Erica Madison is an unlikely fisher. Three years ago, she left behind a 10-year career as a research scientist for the U.S. Geological Survey and bought a commercial fishing permit. "I needed a break from that world for all sorts of reasons," she recalls. But her years of experience "always on water and working with boats" had stuck with her. "I had done some research on Port Moller, which is just outside of Naknek and King Salmon. We worked at a cannery and I worked on a fishing boat out there, and I was just like, 'This would be a great transition for me.' Kinda going from the science world to the working world, but really, there’s a lot of overlap."
After leaving her post, she had to find another job that incorporated her previous work with part-time living in Bristol Bay. “A couple months later I bought a permit online,” Madison says. “I didn’t know anything about fishing.”
Madison received help from her partner, Chris, an air taxi operator as well as local fisherman. Like any other male-dominated field, it can be hard for women to break into commercial fishing. Madison was undeterred and started cold-calling fisherman; she was almost always given the help she needed to learn her way around the fishery. She says, "They were just like, 'Here’s all the information you need. You’re gonna flounder.'”
Many fishermen in Bristol Bay sell their fish to larger companies, but Madison is a direct marketer: she sells, handles, processes and exports her own catch. From the very beginning, that had always been her intention. “My first year fishing was a really low-pay year, and that’s kind of the start of it, but also people were so interested in my job,” Madison says.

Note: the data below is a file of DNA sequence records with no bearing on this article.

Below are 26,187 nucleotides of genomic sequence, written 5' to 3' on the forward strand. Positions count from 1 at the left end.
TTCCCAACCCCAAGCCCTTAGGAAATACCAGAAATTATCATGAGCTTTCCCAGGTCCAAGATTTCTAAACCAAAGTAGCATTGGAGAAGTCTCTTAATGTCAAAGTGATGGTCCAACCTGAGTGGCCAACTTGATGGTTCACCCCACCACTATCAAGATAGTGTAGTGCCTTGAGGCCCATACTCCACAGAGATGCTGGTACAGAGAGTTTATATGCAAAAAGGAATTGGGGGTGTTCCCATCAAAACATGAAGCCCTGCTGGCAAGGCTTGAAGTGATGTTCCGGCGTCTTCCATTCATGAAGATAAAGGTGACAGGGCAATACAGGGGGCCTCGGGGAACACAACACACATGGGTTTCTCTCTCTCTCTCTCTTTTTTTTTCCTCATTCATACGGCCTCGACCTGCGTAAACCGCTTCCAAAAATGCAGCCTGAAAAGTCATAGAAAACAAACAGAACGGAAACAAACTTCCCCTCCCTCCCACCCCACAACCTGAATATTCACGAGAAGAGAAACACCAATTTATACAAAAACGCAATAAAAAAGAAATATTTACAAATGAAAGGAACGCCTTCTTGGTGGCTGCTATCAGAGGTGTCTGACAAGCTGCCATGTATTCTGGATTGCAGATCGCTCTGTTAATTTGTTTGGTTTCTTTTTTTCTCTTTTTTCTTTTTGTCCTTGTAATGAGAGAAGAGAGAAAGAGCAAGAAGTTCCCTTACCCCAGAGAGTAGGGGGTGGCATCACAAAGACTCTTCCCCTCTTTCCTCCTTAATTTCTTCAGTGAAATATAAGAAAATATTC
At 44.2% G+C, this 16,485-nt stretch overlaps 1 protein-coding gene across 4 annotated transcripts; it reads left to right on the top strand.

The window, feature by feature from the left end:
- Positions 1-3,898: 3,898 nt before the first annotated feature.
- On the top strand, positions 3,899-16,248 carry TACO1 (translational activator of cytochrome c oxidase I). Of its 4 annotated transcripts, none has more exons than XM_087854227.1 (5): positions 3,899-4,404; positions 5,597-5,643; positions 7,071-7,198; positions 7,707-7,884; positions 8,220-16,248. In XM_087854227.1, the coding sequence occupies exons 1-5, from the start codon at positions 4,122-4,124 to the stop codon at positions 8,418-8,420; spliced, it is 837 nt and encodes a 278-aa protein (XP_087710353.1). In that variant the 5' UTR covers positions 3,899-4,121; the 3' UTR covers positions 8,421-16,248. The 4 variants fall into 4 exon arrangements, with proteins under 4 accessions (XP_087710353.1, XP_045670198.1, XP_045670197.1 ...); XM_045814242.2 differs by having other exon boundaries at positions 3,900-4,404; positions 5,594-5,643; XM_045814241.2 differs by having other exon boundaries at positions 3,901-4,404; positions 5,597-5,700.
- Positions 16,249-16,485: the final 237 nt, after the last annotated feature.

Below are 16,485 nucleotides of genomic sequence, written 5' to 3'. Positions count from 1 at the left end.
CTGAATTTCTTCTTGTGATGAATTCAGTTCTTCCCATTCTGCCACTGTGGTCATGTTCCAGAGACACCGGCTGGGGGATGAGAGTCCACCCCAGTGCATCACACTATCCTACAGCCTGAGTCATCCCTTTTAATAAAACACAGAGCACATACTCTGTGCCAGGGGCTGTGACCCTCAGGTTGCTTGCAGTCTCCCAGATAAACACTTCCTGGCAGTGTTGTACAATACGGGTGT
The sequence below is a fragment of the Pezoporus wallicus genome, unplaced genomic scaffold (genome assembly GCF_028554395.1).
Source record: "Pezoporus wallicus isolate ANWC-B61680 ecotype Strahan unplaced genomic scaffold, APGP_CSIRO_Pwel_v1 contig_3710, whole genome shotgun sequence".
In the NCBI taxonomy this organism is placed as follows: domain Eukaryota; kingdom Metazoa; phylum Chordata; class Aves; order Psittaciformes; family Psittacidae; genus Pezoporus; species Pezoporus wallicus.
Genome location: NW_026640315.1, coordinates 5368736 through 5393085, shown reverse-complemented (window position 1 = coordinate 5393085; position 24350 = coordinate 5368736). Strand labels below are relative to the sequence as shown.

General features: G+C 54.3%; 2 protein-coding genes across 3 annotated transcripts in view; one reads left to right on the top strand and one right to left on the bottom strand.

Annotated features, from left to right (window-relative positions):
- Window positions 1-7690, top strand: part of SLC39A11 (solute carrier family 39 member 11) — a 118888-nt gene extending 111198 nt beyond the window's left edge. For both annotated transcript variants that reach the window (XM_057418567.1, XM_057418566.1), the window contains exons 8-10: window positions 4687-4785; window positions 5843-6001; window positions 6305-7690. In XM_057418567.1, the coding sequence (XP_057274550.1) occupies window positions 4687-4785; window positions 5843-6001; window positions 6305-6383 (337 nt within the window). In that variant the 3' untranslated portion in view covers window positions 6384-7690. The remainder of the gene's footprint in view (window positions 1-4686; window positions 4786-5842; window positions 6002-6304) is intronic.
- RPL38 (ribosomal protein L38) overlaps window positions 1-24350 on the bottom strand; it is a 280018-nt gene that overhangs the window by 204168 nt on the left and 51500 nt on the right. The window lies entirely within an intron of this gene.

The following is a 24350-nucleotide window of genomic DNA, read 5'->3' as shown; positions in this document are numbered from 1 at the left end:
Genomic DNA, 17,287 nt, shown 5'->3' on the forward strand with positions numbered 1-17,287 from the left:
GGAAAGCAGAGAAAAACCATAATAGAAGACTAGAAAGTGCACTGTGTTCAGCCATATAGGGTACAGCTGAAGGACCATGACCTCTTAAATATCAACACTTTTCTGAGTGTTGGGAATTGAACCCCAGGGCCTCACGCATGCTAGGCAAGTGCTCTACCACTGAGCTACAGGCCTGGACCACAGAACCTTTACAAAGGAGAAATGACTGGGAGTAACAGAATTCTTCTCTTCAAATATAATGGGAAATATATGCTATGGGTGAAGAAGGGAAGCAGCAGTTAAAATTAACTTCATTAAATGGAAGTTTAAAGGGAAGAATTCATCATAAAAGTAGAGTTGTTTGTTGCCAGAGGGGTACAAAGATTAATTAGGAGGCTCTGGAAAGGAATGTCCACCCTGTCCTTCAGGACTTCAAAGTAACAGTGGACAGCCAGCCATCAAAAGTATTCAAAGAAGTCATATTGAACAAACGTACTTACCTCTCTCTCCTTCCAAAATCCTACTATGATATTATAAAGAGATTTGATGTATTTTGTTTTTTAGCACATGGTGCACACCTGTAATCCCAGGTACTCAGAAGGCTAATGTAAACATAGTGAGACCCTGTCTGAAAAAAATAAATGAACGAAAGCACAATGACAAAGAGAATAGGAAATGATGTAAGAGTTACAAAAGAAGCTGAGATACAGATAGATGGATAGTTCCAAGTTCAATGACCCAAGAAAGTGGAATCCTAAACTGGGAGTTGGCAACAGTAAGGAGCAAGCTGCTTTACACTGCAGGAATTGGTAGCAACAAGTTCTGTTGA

Madison became a direct marketer, in part, to make sure that if she was selling fish she knew exactly how it had been cared for before it made it to someone’s kitchen table.
“I can sell this fish and directly connect with my customer, and in that connection that’s one more person that wants to save our salmon; that’s one more person who wants to protect the headwaters of our rivers,” she says.
Local biologists closely monitor the salmon population to make sure it isn’t overfished. This year, a record-breaking 59 million sockeye salmon returned to Bristol Bay. That meant good returns, but long days at the office.
“I’d be working my 18-hour shift, then get off the water and load my truck up with salmon and drive it to my boutique processor. Then I have to make sure I collect it and ship it out on time,” Madison says.
The Bristol Bay sockeye fishery is officially open June 1-July 25, but many fishermen stay through mid-to-late August, depending on returns. Madison wrapped up her season in early August. In a personal commitment to sustainability, she only fishes for as much catch as she needs, heading home once all her orders can be filled.
And her new career has given her a deeper connection to her training as a scientist. "As a biologist, I really hadn’t bridged that gap between the working fisherman and the scientist writing the papers," she says now. "It wasn’t that helpful. I realized how little I had actually talked to the people in the water. And when I was in the water, every single day, people would just come to talk to me like, 'Oh, you’re a scientist?' They’d ask me all sorts of questions because I was there working with them. My ten-year plan is to somehow [bridge] that gap. I’d love to do a science school where kids come in and learn about the commercial fishing industry. They’re the lifeblood of this state. . . . My dream is to somehow have a project that would combine both my worlds into one."